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    Surface projection of the posterior interosseous nerve and artery as they exit the supinator and interosseous foramen respectively : A cadaver study
    (2018-03-14) Hart, Keaton; Mincy, Missy; Liu, Howe; Arguello, Eric; Tran, Huy
    Purpose: The purpose of this study was to develop a method for locating surface projections of the posterior interosseous nerve (PIN) and posterior interosseous artery (PIA) as they exit the supinator muscle and interosseous foramen respectively. Methods: Distances from the vertical and transverse planes through the lateral epicondyle of the humerus to the exit point of the PIN through the supinator and the PIA through the interosseous foramen were measured on 10 upper extremities from 5 cadavers. Average distances were used to find coefficients in terms of the thumb interphalangeal joint widths. Results: The mean transverse plane distance from the lateral epicondyle to the exit points of the PIN and PIA were 79.38 mm (~4.0 IPJ widths) and 90.62 mm (~4.5 IPJ widths) respectively. The mean vertical plane distance from the radius to the exit points of the PIN and PIA were 9.45 mm (~0.5 IPJ widths) and 10.86 mm (~0.5 IPJ widths) respectively. Conclusions: The results of this study present a method to assist clinicians in avoidance of iatrogenic outcomes with the application of various treatments such as dry needling and acupuncture.
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    Diagnostic Validation of Dynamic Ultrasound Evaluation of Supination-External Rotation Ankle Injuries
    (2018-03-14) Fisher, Cara; Johnson, Katelyn; Reeves, Rustin; Wood, Addison; Rabbani, Tebyan
    Abstract Purpose: Definitive diagnosis of syndesmosis injuries can be made with plain film radiographs if the injury is severe enough, but often is missed when severity or image quality is low. Ultrasound diagnosis may circumvent many of these disadvantages by being inexpensive, efficient, and able to detect subtle injuries without radiation exposure. This study evaluates the ability of ultrasound to detect subtle SER ankle syndesmosis injuries with a dynamic external rotational stress test. Methods: Nine male fresh frozen specimens were secured to an ankle rig and stress tested to 10 Nm of external rotational torque with ultrasound monitoring at the tibiofibular clear space. The ankles were subjected to syndesmosis ligament sectioning and repeat stress measurements of the tibiofibular clear space at peak torque. Ankle States Examined: 1. Intact State 2. 75% of AITFL Cut 3. 100% of AITFL Cut 4. Fibula Fx - Cut 8 cm proximal 5. 75% PITFL Cut 6. 100% PITFL Cut Results: Dynamic external rotation stress evaluation using ultrasound was able to detect a significant difference between the uninjured ankle tibiofibular clear space of 4.5 mm and the injured ankle with 100% of anterior inferior tibiofibular ligament cut 6.0 mm (P=.017). Additionally, this method was able to detect significant differences between the uninjured ankle and the injured states. Conclusion: Dynamic external rotational stress evaluation using ultrasound was able to detect stage 1 Lauge-Hansen SER injuries with statistical significance and corroborates criteria for diagnosing a syndesmosis injury at ≥ 6.0 mm of tibiofibular clear space widening.
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    Variation of Posterior Deltoid Muscle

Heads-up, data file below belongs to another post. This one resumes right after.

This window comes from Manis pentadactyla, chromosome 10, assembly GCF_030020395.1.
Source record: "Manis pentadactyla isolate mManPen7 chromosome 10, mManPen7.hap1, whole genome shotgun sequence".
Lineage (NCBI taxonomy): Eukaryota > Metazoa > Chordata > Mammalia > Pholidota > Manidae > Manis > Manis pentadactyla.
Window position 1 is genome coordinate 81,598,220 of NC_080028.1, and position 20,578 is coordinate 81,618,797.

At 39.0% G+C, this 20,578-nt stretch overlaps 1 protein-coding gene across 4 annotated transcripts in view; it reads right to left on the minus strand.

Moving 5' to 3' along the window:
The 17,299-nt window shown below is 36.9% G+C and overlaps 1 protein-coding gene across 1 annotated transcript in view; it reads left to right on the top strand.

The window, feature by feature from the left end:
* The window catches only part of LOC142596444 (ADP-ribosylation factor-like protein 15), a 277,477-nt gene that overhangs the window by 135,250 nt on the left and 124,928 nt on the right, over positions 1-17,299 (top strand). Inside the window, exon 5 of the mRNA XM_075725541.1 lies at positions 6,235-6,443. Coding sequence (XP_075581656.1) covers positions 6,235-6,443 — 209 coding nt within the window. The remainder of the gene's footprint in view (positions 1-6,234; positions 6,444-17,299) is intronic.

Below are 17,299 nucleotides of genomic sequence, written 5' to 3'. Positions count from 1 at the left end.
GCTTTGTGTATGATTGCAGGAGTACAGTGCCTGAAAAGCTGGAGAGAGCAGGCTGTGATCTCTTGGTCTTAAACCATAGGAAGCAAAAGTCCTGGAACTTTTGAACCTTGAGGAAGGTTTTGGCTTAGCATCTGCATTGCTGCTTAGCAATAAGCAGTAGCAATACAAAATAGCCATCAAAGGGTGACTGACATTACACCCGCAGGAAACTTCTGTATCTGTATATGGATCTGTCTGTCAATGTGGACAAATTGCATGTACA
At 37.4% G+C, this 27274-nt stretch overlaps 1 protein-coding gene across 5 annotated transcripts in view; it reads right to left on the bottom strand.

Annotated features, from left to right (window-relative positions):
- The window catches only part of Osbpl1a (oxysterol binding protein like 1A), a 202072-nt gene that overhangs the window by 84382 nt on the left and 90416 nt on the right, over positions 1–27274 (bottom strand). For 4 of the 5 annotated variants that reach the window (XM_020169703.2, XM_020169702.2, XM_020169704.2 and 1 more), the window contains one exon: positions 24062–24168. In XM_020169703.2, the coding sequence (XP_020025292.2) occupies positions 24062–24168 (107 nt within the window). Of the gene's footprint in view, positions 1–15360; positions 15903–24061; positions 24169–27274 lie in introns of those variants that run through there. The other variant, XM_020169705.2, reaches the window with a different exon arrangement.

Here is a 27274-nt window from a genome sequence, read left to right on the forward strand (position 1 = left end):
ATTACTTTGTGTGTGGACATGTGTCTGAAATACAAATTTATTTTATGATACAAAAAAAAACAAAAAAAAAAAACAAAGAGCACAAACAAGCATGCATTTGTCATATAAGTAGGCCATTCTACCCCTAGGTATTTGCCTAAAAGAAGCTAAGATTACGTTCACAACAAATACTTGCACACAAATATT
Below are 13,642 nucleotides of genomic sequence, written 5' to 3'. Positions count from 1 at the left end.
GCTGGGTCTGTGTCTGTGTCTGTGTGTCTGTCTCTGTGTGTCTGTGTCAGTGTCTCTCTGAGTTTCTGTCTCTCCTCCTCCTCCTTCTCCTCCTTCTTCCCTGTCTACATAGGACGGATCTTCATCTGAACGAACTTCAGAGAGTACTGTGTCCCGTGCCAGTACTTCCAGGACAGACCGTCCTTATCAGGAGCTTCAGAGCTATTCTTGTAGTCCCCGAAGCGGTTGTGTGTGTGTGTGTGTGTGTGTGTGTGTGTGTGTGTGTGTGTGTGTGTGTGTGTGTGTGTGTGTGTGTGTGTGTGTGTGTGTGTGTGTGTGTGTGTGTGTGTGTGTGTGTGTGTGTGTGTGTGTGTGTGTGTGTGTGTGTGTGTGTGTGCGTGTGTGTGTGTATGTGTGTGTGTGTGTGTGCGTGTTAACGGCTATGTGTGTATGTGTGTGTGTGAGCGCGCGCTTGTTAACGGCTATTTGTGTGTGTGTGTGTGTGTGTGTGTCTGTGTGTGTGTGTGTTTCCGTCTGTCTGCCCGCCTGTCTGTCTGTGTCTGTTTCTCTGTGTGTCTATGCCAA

(2018-03-14) Fisher, Cara; Reeves, Rustin; Baillio, Michael
    Background: Shoulder anatomy develops into a complex structure with some of the widest ranges of motion displayed on the human body. Held together entirely by ligaments and muscles, the shoulder a relatively weak joint with many clinical presentations. An overlooked attribute is the anatomic variability within the shoulder region. During a routine dissection, bilateral posterior variants of the deltoid muscle, with an interesting orientation of muscle fibers, were discovered on a 78-year-old female cadaver. These variants show an almost perpendicular orientation to the expected direction of deltoid muscle fibers and are not consistent with any other expected muscle bellies in the region. Case Information: While performing a routine dissection in the gross anatomy laboratory, aberrant deltoid muscle straps were observed bilaterally on a 78-year-old female cadaver. These fibers, seen in the figures below, extend superficially from the lateral aspect of the overlying deltoid and lateral triceps brachii fascias. These fibers then lay on top of the infraspinatus muscle belly. Directionally they run at a perpendicular angle to the posterior deltoid fibers and are contained within a separate fascial sheath lying superficially over the existing muscle bellies. An additional, albeit rather small, set of fibers run from the same deep deltoid and triceps brachii fascias to then lay over the scapular spine origin of the posterior deltoid. Although these fibers are contained within a separate fascial sheath, there appears to be no change in the neurovascular anatomy associated with the posterior shoulder. A separate neurovascular bundle was not noted to accompany either of the variant muscle straps. Conclusions: Aberrant straps of muscle in the deltoid region have been described on several occasions. The shoulder joint is an unstable joint with one of the widest ranges of motion of any joint in the body. Its mobility is derived from the construction of the capsule, which is composed of a network of tendon and connective tissue. Consequently, this joint is the source of a great number of acute and chronic pain cases. Perhaps a portion of these cases may be attributed to the presence of variant muscles influencing the shoulder joint. In addition to pain, the shoulder is a frequent location for a variety of surgical procedures. Effective clinical management of patients with concerning shoulder issues should include consideration of atypical structures, whether intra-operatively or not.